ECONOMY

Food items boost Turkish CPI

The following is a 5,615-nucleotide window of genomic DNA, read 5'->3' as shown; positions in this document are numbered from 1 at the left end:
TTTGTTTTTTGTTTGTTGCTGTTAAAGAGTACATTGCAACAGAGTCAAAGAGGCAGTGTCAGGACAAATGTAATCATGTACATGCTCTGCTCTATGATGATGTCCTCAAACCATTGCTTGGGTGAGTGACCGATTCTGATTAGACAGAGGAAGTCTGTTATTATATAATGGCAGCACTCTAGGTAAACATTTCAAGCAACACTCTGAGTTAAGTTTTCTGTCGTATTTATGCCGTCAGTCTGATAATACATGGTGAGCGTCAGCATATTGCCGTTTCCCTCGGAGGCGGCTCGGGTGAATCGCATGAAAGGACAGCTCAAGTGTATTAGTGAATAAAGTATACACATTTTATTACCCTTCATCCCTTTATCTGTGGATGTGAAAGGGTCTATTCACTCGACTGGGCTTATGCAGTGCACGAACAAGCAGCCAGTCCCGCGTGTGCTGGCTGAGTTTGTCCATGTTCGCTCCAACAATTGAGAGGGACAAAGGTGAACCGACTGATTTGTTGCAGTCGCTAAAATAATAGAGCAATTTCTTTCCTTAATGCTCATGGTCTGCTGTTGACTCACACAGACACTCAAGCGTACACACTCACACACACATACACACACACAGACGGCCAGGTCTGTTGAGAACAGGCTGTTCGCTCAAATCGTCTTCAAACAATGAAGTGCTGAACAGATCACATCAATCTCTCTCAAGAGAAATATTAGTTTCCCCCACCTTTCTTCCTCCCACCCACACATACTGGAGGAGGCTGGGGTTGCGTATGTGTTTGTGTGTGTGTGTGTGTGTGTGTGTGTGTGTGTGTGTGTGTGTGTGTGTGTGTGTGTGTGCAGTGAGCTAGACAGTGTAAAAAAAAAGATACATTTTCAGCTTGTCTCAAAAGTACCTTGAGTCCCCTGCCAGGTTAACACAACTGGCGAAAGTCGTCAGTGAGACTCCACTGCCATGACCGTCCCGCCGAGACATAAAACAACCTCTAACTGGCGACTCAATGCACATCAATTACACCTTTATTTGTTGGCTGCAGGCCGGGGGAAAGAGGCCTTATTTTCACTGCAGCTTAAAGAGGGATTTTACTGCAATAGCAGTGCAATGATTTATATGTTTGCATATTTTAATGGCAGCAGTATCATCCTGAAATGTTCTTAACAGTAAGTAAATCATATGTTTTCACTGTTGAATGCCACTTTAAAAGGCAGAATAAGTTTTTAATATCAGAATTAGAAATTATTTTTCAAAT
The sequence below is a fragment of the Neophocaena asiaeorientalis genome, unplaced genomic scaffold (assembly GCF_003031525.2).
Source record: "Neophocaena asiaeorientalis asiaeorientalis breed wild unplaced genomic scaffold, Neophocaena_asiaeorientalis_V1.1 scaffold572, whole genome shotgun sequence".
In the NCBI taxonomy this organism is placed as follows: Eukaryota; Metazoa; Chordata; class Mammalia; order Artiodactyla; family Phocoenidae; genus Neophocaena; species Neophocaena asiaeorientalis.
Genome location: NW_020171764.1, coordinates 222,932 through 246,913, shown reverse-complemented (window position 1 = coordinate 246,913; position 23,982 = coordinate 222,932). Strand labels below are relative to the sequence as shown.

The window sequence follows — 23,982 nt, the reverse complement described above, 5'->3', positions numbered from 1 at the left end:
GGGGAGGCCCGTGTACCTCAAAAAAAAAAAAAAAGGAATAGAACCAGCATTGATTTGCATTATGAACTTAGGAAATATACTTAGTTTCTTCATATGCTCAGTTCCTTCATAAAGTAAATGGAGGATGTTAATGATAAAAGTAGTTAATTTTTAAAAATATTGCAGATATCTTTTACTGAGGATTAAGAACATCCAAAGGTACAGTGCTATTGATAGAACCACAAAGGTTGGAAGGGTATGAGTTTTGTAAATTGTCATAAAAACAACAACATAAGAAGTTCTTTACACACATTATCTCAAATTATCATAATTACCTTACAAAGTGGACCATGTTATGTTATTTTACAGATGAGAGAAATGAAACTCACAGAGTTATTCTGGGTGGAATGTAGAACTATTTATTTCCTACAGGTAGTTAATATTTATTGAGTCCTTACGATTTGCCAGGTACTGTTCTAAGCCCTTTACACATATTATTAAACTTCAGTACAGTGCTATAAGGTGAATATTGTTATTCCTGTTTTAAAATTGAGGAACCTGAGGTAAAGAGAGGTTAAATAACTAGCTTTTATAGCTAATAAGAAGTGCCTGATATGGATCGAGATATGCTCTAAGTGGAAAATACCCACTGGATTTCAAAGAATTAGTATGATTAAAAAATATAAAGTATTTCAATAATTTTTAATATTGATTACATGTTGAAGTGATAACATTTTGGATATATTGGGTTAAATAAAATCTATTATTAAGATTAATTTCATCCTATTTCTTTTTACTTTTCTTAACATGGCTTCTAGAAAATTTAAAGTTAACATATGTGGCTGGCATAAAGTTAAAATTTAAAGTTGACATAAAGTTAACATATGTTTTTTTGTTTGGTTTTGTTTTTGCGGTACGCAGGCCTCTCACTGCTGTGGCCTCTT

ANKARA (Reuters) – Turkish October inflation came in above expectations after a spike in food and clothing prices, data showed yesterday, and analysts said it could slow but not threaten the central bank’s policy of cautious credit easing. The consumer price index (CPI) rose 1.81 percent month-on-month in October, official data showed, exceeding a Reuters poll forecast of 1.20 percent. The annual rise in CPI stood at 7.70 percent while the year-on-year increase in PPI was 4.41 percent, the data showed. The official end-2007 inflation target is 4 percent. Turkish Statistics Institute data showed the producer price index fell by 0.13 percent month-on-month against a median forecast rise of 0.45 percent. «The consumer prices were way above expectations… A 1.81 percent increase shows an increase in food and clothing prices and it will have a negative impact on rate cut expectations for the rest of the year,» said Muhittin Kuley, director of research at Orion Investment. Food prices jumped 3.41 percent and clothing prices by 8.22 percent month-on-month in October. Manufacturing industry prices rose 0.11 percent and agriculture prices increased 1.28 percent. An easing of price pressures had been expected in the service sector due to falling demand and a strong lira, which makes imports of key commodities such as oil less expensive. Turkey has shown great progress in slashing inflation in recent years from above 50 percent to single digits under a multi-billion dollar International Monetary Fund loan program. Interest rates The lira eased to 1.1860 against the dollar in after-hours trade from 1.1790 at the close of trade, before the inflation data. But traders said the market focused more on the core inflation figure, providing some support to the lira. «Today’s numbers mean that another 50 basis points rate cut on November 14 is now unlikely and the market will focus on a 25 basis points cut instead. Even a pause is becoming a possibility,» said Beat Siegenthaler of TD Bank Financial Group. Economists said the core inflation dynamics were still encouraging. «We would expect to see continued downward dynamics in core inflation as food prices probably will not pass through into core expectations, given this always happens at the time of Ramadan,» said Simon Quijano-Evans of UniCredit MIB. October included the Muslim fasting month of Ramadan rounded off by a public holiday. The festival traditionally sees a spike in food prices. Inflation developments are a key factor in determining the outlook for interest rates, which the central bank cut at its last monetary policy committee in mid-October. It reduced the borrowing rate by a larger than expected 50 basis points to 16.75 percent and the lending rate by 75 basis points to 21.50 percent, but signalled that its monetary policy would remain cautious. The bank expects inflation to continue falling.